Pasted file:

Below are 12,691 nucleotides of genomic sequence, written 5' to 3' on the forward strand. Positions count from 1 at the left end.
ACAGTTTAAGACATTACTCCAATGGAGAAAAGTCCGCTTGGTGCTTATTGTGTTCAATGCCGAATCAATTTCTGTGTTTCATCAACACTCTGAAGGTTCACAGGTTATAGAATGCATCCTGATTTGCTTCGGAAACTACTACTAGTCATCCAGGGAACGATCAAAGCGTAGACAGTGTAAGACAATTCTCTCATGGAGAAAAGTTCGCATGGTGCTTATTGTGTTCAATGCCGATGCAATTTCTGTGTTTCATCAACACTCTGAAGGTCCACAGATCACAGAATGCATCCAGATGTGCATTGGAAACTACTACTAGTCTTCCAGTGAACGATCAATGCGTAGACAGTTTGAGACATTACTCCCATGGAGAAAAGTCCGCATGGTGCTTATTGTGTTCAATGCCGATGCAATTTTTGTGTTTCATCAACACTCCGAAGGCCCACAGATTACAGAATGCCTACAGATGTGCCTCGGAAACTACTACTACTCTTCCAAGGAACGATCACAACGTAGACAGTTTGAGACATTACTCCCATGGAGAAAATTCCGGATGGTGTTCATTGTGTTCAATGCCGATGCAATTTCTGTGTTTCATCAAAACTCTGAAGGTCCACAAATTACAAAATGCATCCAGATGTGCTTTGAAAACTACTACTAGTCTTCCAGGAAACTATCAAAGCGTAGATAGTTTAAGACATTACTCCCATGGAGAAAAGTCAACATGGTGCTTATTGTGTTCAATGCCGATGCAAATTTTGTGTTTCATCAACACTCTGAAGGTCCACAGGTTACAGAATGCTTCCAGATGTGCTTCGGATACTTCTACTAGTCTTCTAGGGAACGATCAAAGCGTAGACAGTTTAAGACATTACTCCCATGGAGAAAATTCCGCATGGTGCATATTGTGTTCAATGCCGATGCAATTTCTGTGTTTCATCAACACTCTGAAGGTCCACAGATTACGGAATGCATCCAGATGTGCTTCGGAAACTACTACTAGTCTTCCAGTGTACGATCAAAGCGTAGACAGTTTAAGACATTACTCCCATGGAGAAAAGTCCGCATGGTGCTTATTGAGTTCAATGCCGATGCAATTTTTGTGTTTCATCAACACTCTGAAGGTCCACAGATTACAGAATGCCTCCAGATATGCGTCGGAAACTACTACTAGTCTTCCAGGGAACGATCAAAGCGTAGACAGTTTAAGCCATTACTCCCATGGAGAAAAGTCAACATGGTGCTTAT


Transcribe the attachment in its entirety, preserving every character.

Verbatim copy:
Below are 12,691 nucleotides of genomic sequence, written 5' to 3' on the forward strand. Positions count from 1 at the left end.
ACAGTTTAAGACATTACTCCAATGGAGAAAAGTCCGCTTGGTGCTTATTGTGTTCAATGCCGAATCAATTTCTGTGTTTCATCAACACTCTGAAGGTTCACAGGTTATAGAATGCATCCTGATTTGCTTCGGAAACTACTACTAGTCATCCAGGGAACGATCAAAGCGTAGACAGTGTAAGACAATTCTCTCATGGAGAAAAGTTCGCATGGTGCTTATTGTGTTCAATGCCGATGCAATTTCTGTGTTTCATCAACACTCTGAAGGTCCACAGATCACAGAATGCATCCAGATGTGCATTGGAAACTACTACTAGTCTTCCAGTGAACGATCAATGCGTAGACAGTTTGAGACATTACTCCCATGGAGAAAAGTCCGCATGGTGCTTATTGTGTTCAATGCCGATGCAATTTTTGTGTTTCATCAACACTCCGAAGGCCCACAGATTACAGAATGCCTACAGATGTGCCTCGGAAACTACTACTACTCTTCCAAGGAACGATCACAACGTAGACAGTTTGAGACATTACTCCCATGGAGAAAATTCCGGATGGTGTTCATTGTGTTCAATGCCGATGCAATTTCTGTGTTTCATCAAAACTCTGAAGGTCCACAAATTACAAAATGCATCCAGATGTGCTTTGAAAACTACTACTAGTCTTCCAGGAAACTATCAAAGCGTAGATAGTTTAAGACATTACTCCCATGGAGAAAAGTCAACATGGTGCTTATTGTGTTCAATGCCGATGCAAATTTTGTGTTTCATCAACACTCTGAAGGTCCACAGGTTACAGAATGCTTCCAGATGTGCTTCGGATACTTCTACTAGTCTTCTAGGGAACGATCAAAGCGTAGACAGTTTAAGACATTACTCCCATGGAGAAAATTCCGCATGGTGCATATTGTGTTCAATGCCGATGCAATTTCTGTGTTTCATCAACACTCTGAAGGTCCACAGATTACGGAATGCATCCAGATGTGCTTCGGAAACTACTACTAGTCTTCCAGTGTACGATCAAAGCGTAGACAGTTTAAGACATTACTCCCATGGAGAAAAGTCCGCATGGTGCTTATTGAGTTCAATGCCGATGCAATTTTTGTGTTTCATCAACACTCTGAAGGTCCACAGATTACAGAATGCCTCCAGATATGCGTCGGAAACTACTACTAGTCTTCCAGGGAACGATCAAAGCGTAGACAGTTTAAGCCATTACTCCCATGGAGAAAAGTCAACATGGTGCTTAT